Functional stool test analysis helps to identify pathogenic bacteria, parasites, yeast, and bacterial overgrowth, as well as digestive function, and more. I use in my practice GI MAP stool test with great success because it helps to identify some potential causes of digestive symptoms. It is much easier to understand then how to deal with bloating and constipation and what your microbiota is missing.
4. Hormonal Issues and Constipation
Thyroid hormones regulate essential bodily functions, including metabolism and digestion. With hypothyroidism, the decrease of production of thyroxine – thyroid hormone – occurs which in some people leads to chronic constipation and other digestive disorders.
The symptoms of hypothyroidism are very non-specific, so you need to get tested to check your thyroid hormones. When levels are low, a person may also experience chronic fatigue, excessive sweating, muscle weakness, weight fluctuations, or irregular heart rhythms.
5. External Factors and Constipation
The gut-brain axis is a two-way connection that exists between the gastrointestinal tract and the brain. Fear or even pleasurable excitement is stress for the body and provokes the “fight or flight” response.
Stress can slow down peristalsis and cause constipation.
Therefore, before a trip or an important meeting, it is better to have dinner with something easily digestible and not to cause heaviness in the stomach. A warm bath or shower, a hot drink, meditation, and massage will help you relax.
6. Medications and Dietary Supplements as a Cause of Constipation
Constipation is mentioned as a side effect in the instructions for hundreds of different medications. If you’ve improved your diet but are still suffering from chronic constipation, check to see if you’re taking medication or food supplements that could trigger it.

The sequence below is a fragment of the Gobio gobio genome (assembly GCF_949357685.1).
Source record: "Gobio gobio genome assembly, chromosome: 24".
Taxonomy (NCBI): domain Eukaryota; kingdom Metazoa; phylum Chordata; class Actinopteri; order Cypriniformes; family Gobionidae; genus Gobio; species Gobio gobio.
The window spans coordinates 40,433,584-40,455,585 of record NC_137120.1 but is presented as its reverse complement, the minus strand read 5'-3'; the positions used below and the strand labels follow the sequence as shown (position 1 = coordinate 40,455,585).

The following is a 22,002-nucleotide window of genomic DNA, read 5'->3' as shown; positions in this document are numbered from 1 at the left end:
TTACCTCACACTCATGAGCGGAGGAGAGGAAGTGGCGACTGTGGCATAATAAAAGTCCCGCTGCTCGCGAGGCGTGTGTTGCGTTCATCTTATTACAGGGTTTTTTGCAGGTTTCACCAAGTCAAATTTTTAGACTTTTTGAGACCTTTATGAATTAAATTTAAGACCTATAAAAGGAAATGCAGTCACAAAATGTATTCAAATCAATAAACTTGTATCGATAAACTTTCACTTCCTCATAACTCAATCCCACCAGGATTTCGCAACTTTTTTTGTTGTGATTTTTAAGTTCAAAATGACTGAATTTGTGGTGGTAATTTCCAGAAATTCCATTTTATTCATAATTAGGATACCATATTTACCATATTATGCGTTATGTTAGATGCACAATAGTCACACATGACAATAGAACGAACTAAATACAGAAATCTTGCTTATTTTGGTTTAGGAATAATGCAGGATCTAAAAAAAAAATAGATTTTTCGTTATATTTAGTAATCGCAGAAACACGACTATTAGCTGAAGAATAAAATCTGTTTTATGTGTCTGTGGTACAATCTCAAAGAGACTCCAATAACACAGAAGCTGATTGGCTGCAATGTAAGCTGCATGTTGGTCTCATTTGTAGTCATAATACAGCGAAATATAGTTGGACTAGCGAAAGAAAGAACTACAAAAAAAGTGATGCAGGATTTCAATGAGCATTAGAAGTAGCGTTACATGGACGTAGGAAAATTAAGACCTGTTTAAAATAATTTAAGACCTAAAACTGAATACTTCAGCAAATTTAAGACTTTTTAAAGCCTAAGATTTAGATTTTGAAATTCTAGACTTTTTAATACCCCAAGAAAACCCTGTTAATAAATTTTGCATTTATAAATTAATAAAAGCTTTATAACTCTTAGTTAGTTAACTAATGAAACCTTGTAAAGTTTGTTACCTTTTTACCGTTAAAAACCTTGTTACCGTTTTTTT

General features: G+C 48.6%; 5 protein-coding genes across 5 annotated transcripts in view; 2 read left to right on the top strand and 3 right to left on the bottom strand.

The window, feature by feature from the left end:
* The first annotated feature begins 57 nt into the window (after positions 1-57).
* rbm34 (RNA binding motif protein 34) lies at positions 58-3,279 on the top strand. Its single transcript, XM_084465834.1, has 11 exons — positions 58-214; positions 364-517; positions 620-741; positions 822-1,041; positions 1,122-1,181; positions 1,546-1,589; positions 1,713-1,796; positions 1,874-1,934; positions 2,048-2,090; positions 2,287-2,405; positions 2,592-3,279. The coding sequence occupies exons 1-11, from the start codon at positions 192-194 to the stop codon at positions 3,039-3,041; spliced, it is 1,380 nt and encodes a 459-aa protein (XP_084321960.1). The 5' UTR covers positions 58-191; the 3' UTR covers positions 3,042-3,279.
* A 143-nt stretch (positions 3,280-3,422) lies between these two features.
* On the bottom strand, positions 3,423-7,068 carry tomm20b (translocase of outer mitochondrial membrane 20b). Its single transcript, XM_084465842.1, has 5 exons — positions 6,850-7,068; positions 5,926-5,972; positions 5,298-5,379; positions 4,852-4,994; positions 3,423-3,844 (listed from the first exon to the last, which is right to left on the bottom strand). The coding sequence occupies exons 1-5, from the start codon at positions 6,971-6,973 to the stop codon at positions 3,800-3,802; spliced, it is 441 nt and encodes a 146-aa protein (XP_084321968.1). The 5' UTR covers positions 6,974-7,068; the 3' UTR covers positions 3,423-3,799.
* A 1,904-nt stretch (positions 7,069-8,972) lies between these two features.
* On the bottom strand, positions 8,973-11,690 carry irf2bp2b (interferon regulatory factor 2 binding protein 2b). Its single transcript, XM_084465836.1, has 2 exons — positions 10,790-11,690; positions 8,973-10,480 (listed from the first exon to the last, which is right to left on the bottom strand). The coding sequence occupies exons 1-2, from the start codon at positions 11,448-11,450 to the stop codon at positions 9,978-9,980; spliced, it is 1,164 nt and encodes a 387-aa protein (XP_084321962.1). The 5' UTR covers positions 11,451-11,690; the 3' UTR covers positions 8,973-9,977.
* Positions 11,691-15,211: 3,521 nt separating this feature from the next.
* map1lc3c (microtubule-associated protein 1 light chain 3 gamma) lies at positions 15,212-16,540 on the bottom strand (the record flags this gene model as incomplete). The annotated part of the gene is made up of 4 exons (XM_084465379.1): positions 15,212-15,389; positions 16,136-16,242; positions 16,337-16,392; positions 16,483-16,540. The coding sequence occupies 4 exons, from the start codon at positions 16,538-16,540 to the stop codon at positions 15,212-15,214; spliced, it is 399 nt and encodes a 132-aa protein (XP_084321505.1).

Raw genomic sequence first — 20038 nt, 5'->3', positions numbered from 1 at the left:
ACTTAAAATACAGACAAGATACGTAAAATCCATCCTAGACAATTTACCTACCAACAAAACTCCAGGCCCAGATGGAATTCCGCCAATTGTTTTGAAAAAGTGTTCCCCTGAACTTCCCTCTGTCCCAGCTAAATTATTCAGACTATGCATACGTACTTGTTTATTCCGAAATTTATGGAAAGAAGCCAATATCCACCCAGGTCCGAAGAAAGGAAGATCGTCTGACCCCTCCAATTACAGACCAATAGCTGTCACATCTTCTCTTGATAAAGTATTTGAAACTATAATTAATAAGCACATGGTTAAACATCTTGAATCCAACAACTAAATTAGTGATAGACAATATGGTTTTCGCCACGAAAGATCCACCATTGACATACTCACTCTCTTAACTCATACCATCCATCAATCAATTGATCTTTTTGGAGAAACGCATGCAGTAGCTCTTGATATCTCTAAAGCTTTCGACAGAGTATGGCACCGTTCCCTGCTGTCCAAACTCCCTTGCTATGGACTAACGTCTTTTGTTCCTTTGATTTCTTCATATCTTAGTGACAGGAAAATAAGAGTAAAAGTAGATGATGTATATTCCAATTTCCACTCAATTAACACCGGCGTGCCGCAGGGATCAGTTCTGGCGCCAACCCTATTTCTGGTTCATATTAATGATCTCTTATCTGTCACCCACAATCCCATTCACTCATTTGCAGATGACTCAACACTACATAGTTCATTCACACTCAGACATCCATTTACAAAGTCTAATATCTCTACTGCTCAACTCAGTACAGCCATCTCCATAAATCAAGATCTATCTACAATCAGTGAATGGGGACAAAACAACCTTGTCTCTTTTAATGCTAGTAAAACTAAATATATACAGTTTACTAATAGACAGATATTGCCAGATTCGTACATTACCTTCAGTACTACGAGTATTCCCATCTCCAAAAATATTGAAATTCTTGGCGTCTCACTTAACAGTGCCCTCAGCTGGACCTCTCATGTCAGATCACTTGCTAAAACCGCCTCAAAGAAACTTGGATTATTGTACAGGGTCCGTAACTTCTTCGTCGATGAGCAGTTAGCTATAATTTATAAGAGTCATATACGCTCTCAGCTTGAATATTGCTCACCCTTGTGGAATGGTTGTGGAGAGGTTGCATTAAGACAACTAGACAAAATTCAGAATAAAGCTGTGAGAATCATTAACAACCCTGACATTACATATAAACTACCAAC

These drugs and supplements can slow down peristalsis and make bowel movement less regular:
- Iron-containing supplements;
- Diuretics (water pills);
- Aluminum-containing supplements;
- Anti-inflammatory supplements.
This does not mean that you need to stop taking medications or supplements yourself if you suffer from constipation. Try to increase fluid and fiber intake and eat regularly.
What you Need to Know About Constipation
No need to be scared when faced with chronic constipation – this is not a harbinger of cancer. But the problem cannot be ignored either. Persistent constipation and the need to push hard to have a bowel movement can actually increase your risk of developing hemorrhoids or tumors. If you cannot determine the cause of constipation on your own and eliminate it, you need to consult a doctor.
To cope with constipation, it is not necessary to immediately drink laxatives. It is much more useful to pay attention to the diet.
If you suffer from severe pain, weight loss, blood or mucus in the stool, unusually thin “pencil” stools – you should definitely consult a doctor with these symptoms. It is important to be examined and check for inflammation, polyps or other neoplasms in the intestines. Your doctor may order a calprotectin test, a marker of intestinal inflammation, a colonoscopy, and other tests.
This does not constitute medical advice, always seek the direct advice of your Doctor or Medical Provider for your specific health care or needs.